Just Ask Joy

For those times when you want to reach out for hope, answers and connection, “Just Ask Joy”. If you have a question large, small, or inconsequential about small business/business district, email me at joy@ventureportland.org with the subject line “Just Ask Joy”. Although I surely won’t have all the answers, I’m good at researching and love small business trivia! I’ll do my best to answer questions in a timely manner.

April 7, 2021

Hi Joy,

We’re experiencing such a strange time in our store right now. Some customers who have been vaccinated feel justified not wearing masks, not making appointments, and generally “bullying” their way around our Covid-19 rules. What now?


Vaccination Troubles 

Image by @drawnhungry

Dear VT,

First, major congrats on your business staying alive during this most difficult of times! You’re not the only person to mention this new challenge. While you want to encourage your customers to come in, even a few vaccinated, unintentional “troublemakers” can certainly make things rough!

In an Oregon Bartenders’ Guild meeting earlier this week, some bartenders expressed this very same, real-time issue. They also mentioned that some customers want to seat themselves indoors even if the restaurant or bar is expressly NOT yet ready (or staffed up) for indoor dining. 

I recommend enlightening your customers via refreshed, clear signage and through your social media platforms. Revise your Covid-19 instructions to say “Even though you may be fully vaccinated, our store continues to maintain the following rules: xxxxx. These rules will remain in effect until further notice.” Of course, this includes training your staff members and helping them to feel confident enforcing your regulations. 

I realize it is a delicate balance; you want customers to return BUT maintaining safety is priority #1.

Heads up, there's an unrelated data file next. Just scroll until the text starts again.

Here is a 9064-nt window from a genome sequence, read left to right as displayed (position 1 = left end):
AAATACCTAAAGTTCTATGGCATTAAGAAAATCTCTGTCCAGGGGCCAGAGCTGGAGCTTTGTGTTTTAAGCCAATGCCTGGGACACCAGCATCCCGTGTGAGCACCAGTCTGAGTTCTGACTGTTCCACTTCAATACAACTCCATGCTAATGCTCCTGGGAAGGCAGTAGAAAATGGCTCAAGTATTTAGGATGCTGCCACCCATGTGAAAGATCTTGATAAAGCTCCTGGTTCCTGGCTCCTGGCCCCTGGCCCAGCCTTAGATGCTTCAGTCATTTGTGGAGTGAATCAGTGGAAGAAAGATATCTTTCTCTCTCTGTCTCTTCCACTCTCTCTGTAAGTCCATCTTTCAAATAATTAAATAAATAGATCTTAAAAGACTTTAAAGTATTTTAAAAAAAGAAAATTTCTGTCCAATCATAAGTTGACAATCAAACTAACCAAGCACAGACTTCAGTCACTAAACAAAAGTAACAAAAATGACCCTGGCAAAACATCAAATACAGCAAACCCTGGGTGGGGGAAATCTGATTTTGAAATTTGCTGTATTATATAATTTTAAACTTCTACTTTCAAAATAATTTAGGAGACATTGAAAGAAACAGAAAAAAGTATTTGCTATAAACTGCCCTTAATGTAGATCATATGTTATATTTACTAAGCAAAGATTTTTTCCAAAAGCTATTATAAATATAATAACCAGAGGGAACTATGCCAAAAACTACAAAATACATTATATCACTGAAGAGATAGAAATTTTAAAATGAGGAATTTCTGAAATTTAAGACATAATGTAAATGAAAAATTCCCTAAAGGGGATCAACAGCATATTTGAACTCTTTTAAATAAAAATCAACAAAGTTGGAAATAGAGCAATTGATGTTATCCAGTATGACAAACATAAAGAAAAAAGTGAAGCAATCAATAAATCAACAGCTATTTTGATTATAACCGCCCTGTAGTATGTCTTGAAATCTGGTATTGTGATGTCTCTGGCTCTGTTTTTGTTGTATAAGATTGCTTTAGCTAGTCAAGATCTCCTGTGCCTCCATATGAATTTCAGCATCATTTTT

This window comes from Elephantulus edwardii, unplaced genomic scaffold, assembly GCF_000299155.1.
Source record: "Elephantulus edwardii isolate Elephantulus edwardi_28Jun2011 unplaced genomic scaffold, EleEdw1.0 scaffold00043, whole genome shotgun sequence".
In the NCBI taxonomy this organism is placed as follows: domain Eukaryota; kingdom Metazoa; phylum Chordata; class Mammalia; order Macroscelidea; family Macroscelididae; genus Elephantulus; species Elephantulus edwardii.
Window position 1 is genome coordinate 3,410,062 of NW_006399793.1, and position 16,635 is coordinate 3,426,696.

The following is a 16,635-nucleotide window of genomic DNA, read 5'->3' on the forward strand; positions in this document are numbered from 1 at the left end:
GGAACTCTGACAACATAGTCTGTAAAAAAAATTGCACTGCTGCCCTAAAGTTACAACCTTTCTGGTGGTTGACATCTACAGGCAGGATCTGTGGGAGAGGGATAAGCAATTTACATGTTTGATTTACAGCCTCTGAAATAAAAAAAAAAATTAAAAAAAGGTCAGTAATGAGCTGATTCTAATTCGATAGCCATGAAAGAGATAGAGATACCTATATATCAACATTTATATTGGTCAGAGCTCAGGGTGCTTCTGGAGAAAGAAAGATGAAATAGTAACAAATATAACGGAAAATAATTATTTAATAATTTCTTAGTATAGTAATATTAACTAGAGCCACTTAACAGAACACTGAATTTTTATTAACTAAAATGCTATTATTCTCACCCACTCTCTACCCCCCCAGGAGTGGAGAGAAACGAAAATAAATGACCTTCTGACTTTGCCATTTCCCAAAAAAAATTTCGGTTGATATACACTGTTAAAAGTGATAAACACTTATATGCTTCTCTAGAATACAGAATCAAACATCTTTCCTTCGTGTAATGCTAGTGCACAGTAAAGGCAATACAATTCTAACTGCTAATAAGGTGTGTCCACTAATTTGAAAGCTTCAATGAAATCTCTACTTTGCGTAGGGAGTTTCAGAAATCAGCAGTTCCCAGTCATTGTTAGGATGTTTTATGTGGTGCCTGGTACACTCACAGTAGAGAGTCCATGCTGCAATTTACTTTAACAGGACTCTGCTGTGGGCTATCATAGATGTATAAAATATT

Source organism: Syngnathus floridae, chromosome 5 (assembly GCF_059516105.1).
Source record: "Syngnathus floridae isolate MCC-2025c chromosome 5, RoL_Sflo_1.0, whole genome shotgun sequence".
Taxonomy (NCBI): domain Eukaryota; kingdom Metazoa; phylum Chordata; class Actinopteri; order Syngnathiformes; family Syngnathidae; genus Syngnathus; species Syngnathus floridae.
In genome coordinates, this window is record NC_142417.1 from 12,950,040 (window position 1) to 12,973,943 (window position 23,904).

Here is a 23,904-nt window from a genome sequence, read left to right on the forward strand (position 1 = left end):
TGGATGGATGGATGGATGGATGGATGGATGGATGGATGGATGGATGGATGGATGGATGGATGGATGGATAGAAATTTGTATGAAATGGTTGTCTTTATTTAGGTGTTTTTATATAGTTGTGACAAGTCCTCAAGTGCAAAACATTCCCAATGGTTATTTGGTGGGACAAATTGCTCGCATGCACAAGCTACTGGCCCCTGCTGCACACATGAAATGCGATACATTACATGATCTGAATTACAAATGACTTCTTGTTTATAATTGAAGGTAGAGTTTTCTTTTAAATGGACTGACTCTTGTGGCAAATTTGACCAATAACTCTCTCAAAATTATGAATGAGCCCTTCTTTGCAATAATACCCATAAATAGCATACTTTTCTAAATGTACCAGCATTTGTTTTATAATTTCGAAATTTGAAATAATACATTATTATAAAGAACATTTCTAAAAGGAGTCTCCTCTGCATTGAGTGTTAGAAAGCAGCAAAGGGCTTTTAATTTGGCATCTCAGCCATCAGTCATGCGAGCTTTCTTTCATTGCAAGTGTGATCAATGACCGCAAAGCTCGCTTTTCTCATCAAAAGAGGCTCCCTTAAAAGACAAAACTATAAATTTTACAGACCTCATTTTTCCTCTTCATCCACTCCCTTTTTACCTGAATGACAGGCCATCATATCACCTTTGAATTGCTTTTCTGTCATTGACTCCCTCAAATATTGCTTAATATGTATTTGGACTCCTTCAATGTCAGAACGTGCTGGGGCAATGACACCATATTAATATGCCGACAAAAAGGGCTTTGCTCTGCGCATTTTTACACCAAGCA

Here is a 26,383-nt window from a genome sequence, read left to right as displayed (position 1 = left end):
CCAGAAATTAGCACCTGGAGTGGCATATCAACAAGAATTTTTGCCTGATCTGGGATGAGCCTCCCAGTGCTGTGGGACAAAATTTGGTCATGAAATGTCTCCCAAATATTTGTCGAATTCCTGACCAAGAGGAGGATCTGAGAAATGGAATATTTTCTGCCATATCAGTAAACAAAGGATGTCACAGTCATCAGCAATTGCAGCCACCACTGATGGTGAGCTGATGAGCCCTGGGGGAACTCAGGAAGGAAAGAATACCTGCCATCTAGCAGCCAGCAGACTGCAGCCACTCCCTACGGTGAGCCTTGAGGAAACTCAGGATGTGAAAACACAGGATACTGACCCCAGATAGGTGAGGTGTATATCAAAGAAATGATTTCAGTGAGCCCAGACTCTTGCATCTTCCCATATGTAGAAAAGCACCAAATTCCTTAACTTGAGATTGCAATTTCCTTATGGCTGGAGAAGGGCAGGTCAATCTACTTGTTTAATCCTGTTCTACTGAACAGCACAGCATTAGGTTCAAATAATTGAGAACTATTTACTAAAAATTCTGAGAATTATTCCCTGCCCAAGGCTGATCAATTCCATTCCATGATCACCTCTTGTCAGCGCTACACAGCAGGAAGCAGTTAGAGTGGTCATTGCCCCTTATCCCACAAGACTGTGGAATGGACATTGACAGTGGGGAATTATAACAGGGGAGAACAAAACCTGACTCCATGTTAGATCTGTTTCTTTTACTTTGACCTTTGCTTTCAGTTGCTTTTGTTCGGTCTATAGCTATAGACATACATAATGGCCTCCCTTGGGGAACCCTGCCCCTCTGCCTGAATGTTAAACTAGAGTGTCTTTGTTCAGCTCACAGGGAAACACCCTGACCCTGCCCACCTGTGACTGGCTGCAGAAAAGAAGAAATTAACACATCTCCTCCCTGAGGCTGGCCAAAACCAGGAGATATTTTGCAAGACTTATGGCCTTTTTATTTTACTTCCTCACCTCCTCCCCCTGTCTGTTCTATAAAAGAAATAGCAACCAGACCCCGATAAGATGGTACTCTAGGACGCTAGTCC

Please let me know how it goes!

With thanks,


February 5, 2021

Hi, Joy-

I have a small restaurant and we finally got our outdoor seating figured out. We bought expensive heaters, tents with sides, and blankets, too. Still, we have only a few customers. What should we do?


We Built It But They’re Not Coming

Dear We Built It,

Congrats on your outdoor seating! It sounds like you put a lot of care and intention into it so, naturally, you need to recoup your costs AND bring in additional revenue. 

Your situation is a familiar one, unfortunately. What I’ve noticed is a lack of clear communication with customers. Have you taken photos/video of your outdoor space and shared those images *repeatedly* on your website and social media? Is the seating area clearly marked that it is for YOUR guests? Often, restaurants are great about showcasing their thoughtful menus and the food itself BUT forget to “comfort” their customers with clear images of what they can expect upon arrival. Where do they park? Is there public transportation nearby? Should they wear extra layers and bring an umbrella? What’s the ordering process; pre-order, QR code at the table or at the front door? Are the tables spaced out well? In these strange times, guests are nervous and leery of the unknown. Every step of the way, show guests the great experience they can expect when they dine with you! And, as I mentioned, don’t just show them once or twice, do it OFTEN. Use social media constantly.

Lastly, if you’re able, incentive guests to use their own social media accounts to showcase your outdoor seating and your Covid-19 safety measures. Perhaps you can offer them a discounted beverage or a side of fries/small salad if they post for you. Portland diners really DO want to help and #supportsmallpdx.

Best of luck to you and keep me posted, please-


December 16, 2020

Dear Just Ask Joy,